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Understanding Shyness

Psychological Perspectives

Author(s):
Publisher:

Red Globe Press

Pages: 272
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Sample chapter

Further Actions:

Recommend to library

AVAILABLE FORMATS

Paperback - 9780333773710

28 February 2001

$50.99

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Everyone understands what it feels like to be shy at one time or another, to feel uncomfortable in a social situation, feeling that all eyes are upon you. Some people feel like this quite often and they think of themselves...

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Everyone understands what it feels like to be shy at one time or another, to feel uncomfortable in a social situation, feeling that all eyes are upon you. Some people feel like this quite often and they think of themselves as basically shy; others, however, feel much more strongly; dreading social occasions and avoiding meeting people because they fear they will be embarrassed or their lack of social skills will lead them to be ignored or rejected. Recent surveys have shown that shyness is widespread in the community, and that social phobia is one of the most prevalent clinical problems.Shyness and social anxiety have attracted increasing interest from psychologists in recent years. Developmental psychologists have asked what makes people shy. Do genes or early experiences within the family predispose someone to become shy as a child or an adult? Personality theorists ask if shyness is a fundamental trait, and whether it is different from introversion or anxiety. Social psychologists have looked at the similarities and differences between shyness and embarrassment, and have addressed the puzzling phenomenon of blushing. Why does your face go red in situation where you would rather be inconspicuous? Are shyness and embarrassment different forms of anxiety or are they distinct emotions? How is self-consciousness to be understood? There are also clinical perspectives on social anxiety; empirical research has compared therapeutic approaches, including cognitive behaviour therapy and pharmacological treatments for social phobia.W. Ray Crozier, one of the foremost researchers on shyness, provides a critical overview of research into the subject from a range of psychological perspectives, including social, developmental, and clinical approaches. His book relates shyness to some of the major theories in psychology and shows how these provide insight into this complex pattern of thoughts, feelings and behaviours.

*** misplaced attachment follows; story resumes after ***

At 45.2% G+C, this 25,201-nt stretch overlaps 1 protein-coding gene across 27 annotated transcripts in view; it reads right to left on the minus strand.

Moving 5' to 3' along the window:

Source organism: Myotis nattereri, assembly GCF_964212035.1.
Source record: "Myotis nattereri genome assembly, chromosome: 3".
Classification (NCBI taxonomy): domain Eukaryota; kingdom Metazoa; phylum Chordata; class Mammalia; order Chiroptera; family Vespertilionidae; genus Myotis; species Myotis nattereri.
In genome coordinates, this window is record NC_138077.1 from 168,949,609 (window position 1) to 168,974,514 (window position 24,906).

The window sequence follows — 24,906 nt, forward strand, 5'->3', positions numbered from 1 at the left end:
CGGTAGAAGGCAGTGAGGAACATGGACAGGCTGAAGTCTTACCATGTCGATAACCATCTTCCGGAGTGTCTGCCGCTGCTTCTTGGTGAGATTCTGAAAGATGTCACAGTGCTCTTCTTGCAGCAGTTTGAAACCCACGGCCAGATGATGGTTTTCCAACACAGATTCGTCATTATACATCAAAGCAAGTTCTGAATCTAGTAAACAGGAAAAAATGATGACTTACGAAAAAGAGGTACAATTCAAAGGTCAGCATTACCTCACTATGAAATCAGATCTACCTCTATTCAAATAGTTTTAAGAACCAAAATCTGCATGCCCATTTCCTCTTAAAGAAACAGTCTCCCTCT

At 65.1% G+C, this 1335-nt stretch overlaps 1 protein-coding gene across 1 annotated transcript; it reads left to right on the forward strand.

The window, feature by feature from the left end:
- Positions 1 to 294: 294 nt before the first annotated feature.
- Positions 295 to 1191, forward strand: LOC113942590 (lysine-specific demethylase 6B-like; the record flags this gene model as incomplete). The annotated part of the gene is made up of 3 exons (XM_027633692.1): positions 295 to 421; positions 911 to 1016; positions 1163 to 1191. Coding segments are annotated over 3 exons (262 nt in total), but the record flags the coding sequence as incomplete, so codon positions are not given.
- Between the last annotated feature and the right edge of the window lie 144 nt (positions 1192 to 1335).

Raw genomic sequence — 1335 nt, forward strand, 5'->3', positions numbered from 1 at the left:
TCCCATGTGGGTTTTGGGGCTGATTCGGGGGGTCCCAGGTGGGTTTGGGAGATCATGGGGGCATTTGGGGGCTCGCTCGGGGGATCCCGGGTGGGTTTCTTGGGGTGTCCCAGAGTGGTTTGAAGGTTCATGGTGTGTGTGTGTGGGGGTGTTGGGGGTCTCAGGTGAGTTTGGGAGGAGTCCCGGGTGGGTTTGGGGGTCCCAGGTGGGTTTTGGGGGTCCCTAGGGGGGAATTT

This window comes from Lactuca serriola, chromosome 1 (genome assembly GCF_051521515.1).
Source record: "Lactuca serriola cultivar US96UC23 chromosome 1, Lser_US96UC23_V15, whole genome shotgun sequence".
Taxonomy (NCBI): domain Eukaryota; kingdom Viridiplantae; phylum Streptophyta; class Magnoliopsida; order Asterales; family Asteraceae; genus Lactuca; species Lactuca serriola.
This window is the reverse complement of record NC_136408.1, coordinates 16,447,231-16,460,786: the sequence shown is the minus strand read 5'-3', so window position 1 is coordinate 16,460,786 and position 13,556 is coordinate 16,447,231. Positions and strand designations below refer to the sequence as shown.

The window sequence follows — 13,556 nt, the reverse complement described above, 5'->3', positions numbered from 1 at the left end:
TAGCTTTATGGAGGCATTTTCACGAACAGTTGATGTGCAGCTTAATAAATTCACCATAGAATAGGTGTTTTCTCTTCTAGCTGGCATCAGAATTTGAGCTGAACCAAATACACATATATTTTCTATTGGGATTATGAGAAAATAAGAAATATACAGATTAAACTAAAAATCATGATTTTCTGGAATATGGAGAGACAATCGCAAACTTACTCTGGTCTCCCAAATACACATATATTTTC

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First book on shyness aimed at a student audience
Draws together the major theories and approaches in psychology (clinical, cognitive, social, etc) and shows how these provide insight into the topic
Written by a leading researcher in the field

List of Figures and Tables
Acknowledgements
Introduction
The Nature of Shyness
Analysing Shyness
Shyness and Temperament
Genetic and Environmental Factors in the Development of Shyness
Shyness and Embarrassment
Overcoming Social Anxiety
Epilogue
References
Index.

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W. RAY CROZIER has more than twenty-five years experience as a lecturer in psychology in higher education. He is currently Reader in Psychology in the School of Social Sciences, Cardiff University, and is a Fellow of the British Psychological Society. He has published widely on shyness, the psychology of art, and decision making.

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W. RAY CROZIER has more than twenty-five years experience as a lecturer in psychology in higher education. He is currently Reader in Psychology in the School of Social Sciences, Cardiff University, and is a Fellow of the British Psychological Society. He has published widely on shyness, the psychology of art, and decision making.

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